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State Information

State Policy Information

State Sex Education Policies and Requirements at a Glance

  • Virginia schools are required to teach topics related to sex education as part of their health education program.
  • Curriculum is not required to be comprehensive.
  • Curriculum must emphasize abstinence.
  • Curriculum is not required to include instruction on sexual orientation or gender identity.
  • Curriculum must include instruction on consent.
  • Parents or guardians may remove their students from any class. This is referred to as an “opt-out” policy.
  • Virginia’s Family Life Education Guidelines and Standards of Learning require schools to provide medically accurate instruction.

State Law

Virginia mandates health education, but sex education is not required. However, Virginia Code Annotated §§ 22.1-20022.1-207.1 and 22.1-207.2 state that all family life education programs that are offered must meet or exceed the “requirements of the [State] Board of Education.” Virginia gives permission for local school boards to develop family life education programs with the “goals of reducing the incidence of pregnancy and sexually transmitted diseases [STDs] and substance abuse among teenagers.”

According to Virginia Code Annotated § 22.1-207.1:1, “any family life education curriculum offered by a local school division shall require the Standards of Learning objectives related to dating violence and the characteristics of abusive relationships to be taught at least once in middle school and at least twice in high school.” The curriculum shall incorporate age-appropriate and evidence-based elements on prevention of dating violence, domestic abuse, sexual harassment, including sexual harassment using electronic means, and sexual violence. Additionally, family life education curriculum must incorporate age-appropriate elements of effective and evidence-based programs on child sexual abuse, child abduction, human trafficking, the harmful effects of female genital mutilation, the importance of personal privacy and personal boundaries, and the law and meaning of consent.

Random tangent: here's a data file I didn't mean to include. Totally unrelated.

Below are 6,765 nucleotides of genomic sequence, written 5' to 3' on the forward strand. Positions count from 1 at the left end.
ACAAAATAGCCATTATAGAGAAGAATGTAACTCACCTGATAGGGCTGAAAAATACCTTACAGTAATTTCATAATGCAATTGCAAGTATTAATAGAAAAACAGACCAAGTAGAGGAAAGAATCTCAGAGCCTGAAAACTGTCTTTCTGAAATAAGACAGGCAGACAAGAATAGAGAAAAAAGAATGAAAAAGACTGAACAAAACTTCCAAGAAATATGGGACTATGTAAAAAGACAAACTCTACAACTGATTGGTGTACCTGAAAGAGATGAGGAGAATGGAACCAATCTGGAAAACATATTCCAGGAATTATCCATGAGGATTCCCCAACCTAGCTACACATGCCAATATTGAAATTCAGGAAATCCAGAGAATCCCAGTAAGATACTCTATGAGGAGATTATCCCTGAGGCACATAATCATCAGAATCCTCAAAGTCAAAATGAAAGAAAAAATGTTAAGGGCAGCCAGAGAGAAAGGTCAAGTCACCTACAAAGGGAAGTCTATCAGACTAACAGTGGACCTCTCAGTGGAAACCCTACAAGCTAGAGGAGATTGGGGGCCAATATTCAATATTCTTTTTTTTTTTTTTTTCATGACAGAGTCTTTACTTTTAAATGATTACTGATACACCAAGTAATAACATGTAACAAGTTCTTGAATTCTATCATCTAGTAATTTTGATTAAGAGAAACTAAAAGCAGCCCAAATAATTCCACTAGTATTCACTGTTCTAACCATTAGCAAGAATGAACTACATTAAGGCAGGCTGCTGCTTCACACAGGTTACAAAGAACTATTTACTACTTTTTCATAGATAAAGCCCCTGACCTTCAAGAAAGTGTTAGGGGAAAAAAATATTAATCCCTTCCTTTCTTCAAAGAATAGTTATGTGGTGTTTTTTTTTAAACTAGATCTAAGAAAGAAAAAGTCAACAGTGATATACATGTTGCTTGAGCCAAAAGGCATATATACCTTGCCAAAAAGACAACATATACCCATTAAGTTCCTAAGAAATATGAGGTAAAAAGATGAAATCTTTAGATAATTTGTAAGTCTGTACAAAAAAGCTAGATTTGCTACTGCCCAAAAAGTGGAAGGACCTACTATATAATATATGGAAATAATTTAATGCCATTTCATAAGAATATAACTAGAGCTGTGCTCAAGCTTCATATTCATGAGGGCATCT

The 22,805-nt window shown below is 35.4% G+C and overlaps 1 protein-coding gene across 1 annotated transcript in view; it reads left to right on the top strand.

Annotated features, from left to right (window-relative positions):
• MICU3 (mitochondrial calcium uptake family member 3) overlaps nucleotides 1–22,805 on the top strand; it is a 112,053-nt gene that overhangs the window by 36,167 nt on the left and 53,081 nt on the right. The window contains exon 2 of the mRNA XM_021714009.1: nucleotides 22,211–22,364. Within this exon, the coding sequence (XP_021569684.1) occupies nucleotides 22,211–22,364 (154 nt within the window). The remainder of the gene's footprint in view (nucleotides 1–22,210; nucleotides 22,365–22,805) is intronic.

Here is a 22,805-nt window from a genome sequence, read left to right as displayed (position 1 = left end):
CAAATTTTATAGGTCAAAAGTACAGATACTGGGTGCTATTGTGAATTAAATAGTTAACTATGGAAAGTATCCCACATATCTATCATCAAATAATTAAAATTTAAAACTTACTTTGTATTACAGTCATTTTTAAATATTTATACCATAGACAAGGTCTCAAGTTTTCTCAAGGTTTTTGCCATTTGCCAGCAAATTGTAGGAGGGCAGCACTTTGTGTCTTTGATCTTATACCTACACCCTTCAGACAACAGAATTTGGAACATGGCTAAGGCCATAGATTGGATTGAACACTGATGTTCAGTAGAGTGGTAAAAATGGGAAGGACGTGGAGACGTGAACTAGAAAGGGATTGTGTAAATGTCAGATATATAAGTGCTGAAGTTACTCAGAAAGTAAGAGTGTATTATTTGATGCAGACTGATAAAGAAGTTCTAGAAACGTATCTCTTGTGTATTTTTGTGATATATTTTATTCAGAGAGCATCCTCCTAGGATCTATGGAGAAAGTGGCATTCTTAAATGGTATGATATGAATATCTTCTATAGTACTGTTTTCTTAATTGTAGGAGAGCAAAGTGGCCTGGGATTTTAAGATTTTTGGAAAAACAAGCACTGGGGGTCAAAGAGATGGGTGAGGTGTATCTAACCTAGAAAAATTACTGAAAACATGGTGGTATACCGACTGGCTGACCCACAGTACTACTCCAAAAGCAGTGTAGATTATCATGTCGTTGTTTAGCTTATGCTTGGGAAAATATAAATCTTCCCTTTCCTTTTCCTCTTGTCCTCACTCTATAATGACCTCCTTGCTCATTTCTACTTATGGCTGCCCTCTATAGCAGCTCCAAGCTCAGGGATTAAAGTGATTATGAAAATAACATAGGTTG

The law states that parents or guardians may remove their students from any class. This is referred to as an “opt-out” policy.

State Profiles provided by SIECUS: Sex Ed for Social Change. For more information regarding your state’s sex ed policy, visit